People who had weekly injections of a drug that mimics natural appetite-suppressing hormones lost 22.5 per cent of their body weight on average
4 May 2022
People with obesity lost 24 kilograms on average when they were treated with the highest dose of a new hunger-blocking drug in a large clinical trial.
“It’s really exciting. The weight loss they’re showing is dramatic – it’s as much as you get with successful bariatric surgery,” says Michael Cowley at Monash University in Melbourne, Australia, who wasn’t involved in the research.
The drug used, called tirzepatide, combines synthetic mimics of two hormones known as GLP-1 and GIP that our guts naturally release after we eat to make us feel full.
In a late-stage clinical trial, more than 2500 people in nine countries, who weighed 105 kilograms on average at baseline, were asked to give themselves weekly injections of tirzepatide at low, medium or high doses or a placebo for 72 weeks, without knowing which one they were taking.
The highest dose of tirzepatide was most effective, resulting in 24 kilograms of weight loss on average, equivalent to a 22.5 per cent reduction in body weight. In comparison, participants taking the placebo lost just 2 kilograms on average. The results were announced on 28 April by US pharmaceutical giant Lilly, which is developing the drug.
In June 2021, the US Food and Drug Administration approved another obesity drug called semaglutide, which contains a GLP-1 mimic on its own, without the addition of GIP. Semaglutide also promotes weight loss, but by about 15 per cent on average, suggesting that the added GIP component in tirzepatide gives an extra boost, says Cowley.
Like semaglutide, tirzepatide can trigger side effects such as nausea, vomiting, diarrhoea and constipation that seem worse at higher doses.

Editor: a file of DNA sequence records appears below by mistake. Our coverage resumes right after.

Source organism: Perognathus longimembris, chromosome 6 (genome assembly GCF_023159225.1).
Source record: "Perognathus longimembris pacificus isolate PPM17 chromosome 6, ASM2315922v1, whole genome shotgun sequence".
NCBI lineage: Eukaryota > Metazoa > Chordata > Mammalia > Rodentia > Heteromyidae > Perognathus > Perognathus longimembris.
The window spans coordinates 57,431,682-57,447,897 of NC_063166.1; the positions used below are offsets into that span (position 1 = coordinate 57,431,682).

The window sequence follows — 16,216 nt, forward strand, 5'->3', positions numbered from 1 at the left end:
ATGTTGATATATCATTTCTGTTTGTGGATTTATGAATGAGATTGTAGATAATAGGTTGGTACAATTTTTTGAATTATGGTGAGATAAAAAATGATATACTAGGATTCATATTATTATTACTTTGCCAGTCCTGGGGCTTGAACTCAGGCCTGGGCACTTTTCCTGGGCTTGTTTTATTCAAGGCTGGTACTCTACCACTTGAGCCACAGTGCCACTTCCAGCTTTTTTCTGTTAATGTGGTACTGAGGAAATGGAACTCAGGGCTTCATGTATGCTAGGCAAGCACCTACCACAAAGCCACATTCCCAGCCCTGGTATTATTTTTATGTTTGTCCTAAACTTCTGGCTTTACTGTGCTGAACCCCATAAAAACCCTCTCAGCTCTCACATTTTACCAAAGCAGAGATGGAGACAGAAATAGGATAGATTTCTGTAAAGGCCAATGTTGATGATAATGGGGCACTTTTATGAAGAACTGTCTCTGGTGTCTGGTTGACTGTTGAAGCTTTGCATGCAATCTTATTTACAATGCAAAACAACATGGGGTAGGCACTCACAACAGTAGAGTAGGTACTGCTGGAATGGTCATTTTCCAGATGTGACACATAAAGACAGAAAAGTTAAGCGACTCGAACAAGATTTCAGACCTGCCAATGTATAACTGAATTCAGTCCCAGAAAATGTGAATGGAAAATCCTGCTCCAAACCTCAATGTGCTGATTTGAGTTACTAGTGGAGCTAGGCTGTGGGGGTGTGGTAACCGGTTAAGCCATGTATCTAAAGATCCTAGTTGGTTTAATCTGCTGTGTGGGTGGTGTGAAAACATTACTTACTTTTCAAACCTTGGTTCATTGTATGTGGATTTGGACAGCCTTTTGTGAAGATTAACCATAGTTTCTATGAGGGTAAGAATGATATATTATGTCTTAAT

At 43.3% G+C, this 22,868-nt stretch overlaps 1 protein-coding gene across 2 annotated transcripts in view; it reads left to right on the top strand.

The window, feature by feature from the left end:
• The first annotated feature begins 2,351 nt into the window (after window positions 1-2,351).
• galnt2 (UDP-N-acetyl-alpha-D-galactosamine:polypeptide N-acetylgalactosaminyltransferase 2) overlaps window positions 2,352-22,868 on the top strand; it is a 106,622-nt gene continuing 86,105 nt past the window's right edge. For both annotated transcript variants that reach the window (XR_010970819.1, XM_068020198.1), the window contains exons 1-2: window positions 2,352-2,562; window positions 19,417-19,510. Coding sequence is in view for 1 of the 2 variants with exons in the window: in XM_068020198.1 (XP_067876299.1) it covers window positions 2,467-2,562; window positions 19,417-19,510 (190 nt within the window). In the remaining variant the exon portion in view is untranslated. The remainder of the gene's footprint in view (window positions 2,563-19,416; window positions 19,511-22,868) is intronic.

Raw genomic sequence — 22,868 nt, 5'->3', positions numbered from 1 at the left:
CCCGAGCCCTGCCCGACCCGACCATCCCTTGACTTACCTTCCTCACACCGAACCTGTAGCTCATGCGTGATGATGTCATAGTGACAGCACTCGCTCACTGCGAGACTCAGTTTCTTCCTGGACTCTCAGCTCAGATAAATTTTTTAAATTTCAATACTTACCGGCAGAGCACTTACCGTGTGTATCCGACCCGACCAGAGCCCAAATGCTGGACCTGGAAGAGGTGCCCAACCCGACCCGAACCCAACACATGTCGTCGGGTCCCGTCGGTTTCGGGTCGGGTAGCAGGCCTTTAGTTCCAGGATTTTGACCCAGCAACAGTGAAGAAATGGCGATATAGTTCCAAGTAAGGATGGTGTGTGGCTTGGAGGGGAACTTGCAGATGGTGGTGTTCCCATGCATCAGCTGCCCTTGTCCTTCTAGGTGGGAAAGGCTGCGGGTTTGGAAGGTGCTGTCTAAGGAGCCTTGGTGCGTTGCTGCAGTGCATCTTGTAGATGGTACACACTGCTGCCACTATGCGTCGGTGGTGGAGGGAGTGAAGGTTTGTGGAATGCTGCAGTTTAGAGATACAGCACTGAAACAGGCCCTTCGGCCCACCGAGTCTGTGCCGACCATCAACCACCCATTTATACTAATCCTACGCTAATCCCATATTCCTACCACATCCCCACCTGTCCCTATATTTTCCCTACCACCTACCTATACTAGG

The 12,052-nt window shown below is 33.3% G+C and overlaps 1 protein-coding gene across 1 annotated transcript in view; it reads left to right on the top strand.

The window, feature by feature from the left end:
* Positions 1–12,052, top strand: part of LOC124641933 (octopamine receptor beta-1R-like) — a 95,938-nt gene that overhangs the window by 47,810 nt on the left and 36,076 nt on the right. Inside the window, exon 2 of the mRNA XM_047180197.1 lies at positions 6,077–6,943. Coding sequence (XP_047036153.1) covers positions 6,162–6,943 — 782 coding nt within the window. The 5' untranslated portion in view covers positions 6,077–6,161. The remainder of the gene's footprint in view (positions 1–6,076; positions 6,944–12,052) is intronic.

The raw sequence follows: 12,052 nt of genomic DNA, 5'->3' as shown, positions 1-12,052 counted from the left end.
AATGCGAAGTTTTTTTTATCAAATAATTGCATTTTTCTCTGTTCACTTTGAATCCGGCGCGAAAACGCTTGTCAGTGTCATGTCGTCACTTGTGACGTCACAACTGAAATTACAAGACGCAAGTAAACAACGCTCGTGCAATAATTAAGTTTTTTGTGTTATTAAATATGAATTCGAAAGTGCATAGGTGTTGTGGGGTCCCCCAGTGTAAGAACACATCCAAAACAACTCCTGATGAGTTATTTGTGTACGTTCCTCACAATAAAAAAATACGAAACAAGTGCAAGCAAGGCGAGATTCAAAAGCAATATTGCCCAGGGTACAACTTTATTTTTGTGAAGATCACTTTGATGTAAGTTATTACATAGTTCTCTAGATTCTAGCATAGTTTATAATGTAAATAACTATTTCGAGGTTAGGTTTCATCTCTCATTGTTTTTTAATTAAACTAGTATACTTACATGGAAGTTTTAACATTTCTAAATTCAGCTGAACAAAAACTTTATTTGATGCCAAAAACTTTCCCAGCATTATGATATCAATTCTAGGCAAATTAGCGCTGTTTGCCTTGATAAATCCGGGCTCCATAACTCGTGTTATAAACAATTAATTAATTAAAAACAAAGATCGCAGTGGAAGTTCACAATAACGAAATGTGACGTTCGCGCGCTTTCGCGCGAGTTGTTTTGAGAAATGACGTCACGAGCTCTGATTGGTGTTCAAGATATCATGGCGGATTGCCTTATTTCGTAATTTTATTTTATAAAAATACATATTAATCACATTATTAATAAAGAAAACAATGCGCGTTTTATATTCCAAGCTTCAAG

However, doctors’ experience with semaglutide has revealed that starting patients on low doses and gradually increasing them can avoid these side effects, and the same may be true for tirzepatide, says Joseph Proietto at the University of Melbourne in Australia.
One advantage of obesity drugs is that they can be discontinued if necessary, says Proietto. “The downside of bariatric surgery is that you can never ever have a normal meal again, not even for a special occasion,” he says. “With medication, you can still do this.”
Then again, a drawback of drugs like tirzepatide and semaglutide is that they would have to be administered on an ongoing basis, whereas “once surgery is done, it’s done”, says Cowley.
“It’s really a discussion between an individual and their physician about which option is right for them, but it’s terrific that there’s now another option out there,” he says.
Before applying for approval for the drug, Lilly says it will continue to monitor participants who began the clinical trial with pre-diabetes for another 104 weeks to see if tirzepatide is also useful for preventing type 2 diabetes.
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